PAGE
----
I think we have completely different understandings on how Xbox LIVE works. A hacker can’t just see that Halo: Reach is online and download it, it just doesn’t work that way. You can only download the game if you have access to it. Because of this, the leak of the game has to have come from somebody who receive a download code for the game. Was it somebody from IGN or Gamespot? Most definitely not. But smaller publications also receive download codes. The leak could have easily been by accident or on purpose from one of these publications.

      The choice to use digital distribution for Halo: Reach, as well as other games that they have released recently, is a smart and safe choice.

    • avatar GamerWithPassion

      So just so I understand what you are saying here… You want me to assume that anyone who would get a physical copy of the game would never let it out of their sight? Uhhh what world do you live in my friend? Last time I checked when you were asleep you are unable to keep it in your sight as you put it. So lets go over times where this physical disc would be available for a friend/roommate/family member to copy it shall we?

      1.) Review leaves house/apartment to go out and eat and for some clearly insane reason DOESN”T take the disc with him (can’t imagine why someone might notice a DVD for a game that hasn’t be released yet and possibly want to mug that person for it… Because I mean that didn’t occur when the XBOX360 and WIIs were first coming out right? Oh wait…. It did.). Now that the reviewer has left his/her apartment/house the disc is now completely open to someone picking it up and cracking it which at most would take roughly an hour. Think about the last time you went out to eat with friends did you take longer than an hour round trip?

      2.) Reviewer goes to sleep… I know crazy right? How dare a reviewer actually go to sleep! Now most people typically sleep on average around 6 hours… I’m sure most game reviewers after binge playing the disc will be more likely to sleep for 9-10 hours. Can I then take the disc and crack it? Of course… Hell I could even go out for drinks and still come back with time to crack it before the reviewer woke up.

      I’ll stop here but your example of a reviewer ALWAYS keeping the disc in sight and guarding it is simply put ridiculous. Hard copies of games are not by any means safer than digital copies and you have yet to provide any solid reasons as to why the digital copy was the wrong choice for this release other than “Digital distribution of review copy is simply not safe for a high-profile game release. There are too many modder out there with the technical knowledge to keep an eye out for this sort of thing and exploit it.” The modders you refer to also have the ability to easily crack/steal ISO files from hard copies and in my opinion Microsoft made the right choice by going with the digital copy format since it in theory was more secure than the hard copy.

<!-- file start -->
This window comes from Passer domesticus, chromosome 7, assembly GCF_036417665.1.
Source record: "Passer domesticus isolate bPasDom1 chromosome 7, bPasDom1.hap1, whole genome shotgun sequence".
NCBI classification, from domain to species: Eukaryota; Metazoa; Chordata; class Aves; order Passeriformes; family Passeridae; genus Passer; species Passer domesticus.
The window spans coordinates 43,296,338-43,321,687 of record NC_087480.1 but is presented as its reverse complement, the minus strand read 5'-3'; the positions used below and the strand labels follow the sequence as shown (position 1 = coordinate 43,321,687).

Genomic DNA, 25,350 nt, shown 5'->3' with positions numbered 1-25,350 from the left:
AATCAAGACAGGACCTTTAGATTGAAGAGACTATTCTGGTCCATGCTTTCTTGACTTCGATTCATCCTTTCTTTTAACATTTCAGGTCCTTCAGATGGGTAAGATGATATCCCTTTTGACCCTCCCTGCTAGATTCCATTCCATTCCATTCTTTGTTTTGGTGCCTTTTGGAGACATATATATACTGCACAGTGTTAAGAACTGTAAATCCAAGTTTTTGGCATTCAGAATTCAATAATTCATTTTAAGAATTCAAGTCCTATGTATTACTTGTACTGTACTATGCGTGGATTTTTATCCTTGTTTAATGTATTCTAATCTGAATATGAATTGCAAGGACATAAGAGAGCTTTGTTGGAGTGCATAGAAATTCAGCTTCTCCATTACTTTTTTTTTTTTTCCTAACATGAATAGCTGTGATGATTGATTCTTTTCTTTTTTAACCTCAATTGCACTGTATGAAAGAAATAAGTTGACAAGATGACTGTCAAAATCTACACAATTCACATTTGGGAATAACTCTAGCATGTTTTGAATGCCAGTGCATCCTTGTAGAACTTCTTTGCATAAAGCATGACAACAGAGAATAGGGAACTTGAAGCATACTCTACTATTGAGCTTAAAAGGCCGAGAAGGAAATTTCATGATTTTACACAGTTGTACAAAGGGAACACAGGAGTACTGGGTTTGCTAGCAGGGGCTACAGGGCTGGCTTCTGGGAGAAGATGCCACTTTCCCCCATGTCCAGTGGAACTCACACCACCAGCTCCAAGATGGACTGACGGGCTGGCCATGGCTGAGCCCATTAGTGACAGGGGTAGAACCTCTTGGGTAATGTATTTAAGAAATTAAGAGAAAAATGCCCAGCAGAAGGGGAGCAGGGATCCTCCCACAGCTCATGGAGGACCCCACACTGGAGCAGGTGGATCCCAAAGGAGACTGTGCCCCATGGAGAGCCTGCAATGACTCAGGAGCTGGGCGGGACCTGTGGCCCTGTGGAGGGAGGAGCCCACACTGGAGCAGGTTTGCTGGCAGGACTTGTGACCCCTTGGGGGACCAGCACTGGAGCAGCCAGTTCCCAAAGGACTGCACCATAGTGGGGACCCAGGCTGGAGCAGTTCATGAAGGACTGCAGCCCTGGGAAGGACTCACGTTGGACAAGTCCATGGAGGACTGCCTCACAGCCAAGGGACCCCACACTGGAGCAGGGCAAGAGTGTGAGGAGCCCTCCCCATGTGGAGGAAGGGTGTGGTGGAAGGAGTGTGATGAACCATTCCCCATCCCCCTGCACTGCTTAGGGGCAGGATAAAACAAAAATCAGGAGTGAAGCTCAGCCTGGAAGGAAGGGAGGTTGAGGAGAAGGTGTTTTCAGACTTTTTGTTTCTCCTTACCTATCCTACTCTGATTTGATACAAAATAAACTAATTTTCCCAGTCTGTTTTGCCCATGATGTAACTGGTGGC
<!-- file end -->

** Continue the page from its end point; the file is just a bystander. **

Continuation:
10. avatar Ferahtsu

    The only hype train I intentionally avoided, with record effort, was for Zelda: TP. Completely worth it

  11. @ NamelessTed -

    A smart and safe choice…except when it results in the game being stolen? *raises eyebrows*

    @ GamerWithPassion -

    I think you and I need to agree to disagree about the probable conduct, and likely intelligence, of video game journos who get early review copies. :)

  12. avatar DShiznit

    GamerWithPassion, have you heard of this marvelous little invention called the SAFE? It’s a box, with a lock on it, that you can put stuff in, and only you can open it! Amazing how advanced technology is nowadays isn’t it?

  13. avatar pops

    Youre all wrong anyway. It wasn’t “leaked” in a traditional sense. Hackers actually cracked the security on the server hosting it and stole the files.

  14. avatar watz a naime

    microsoft put it on the marketplace so hackers would get it and possibly get banned like mw2 they got tons of hackers already

  15. avatar Program commander

    As for hacking I found a site that claim to have a aimbot for Reach.

  16. Yea thanks skimming over this helped me figure out a few new things ^.^ Oh and look at this site out they claim to have free working glitches for halo reach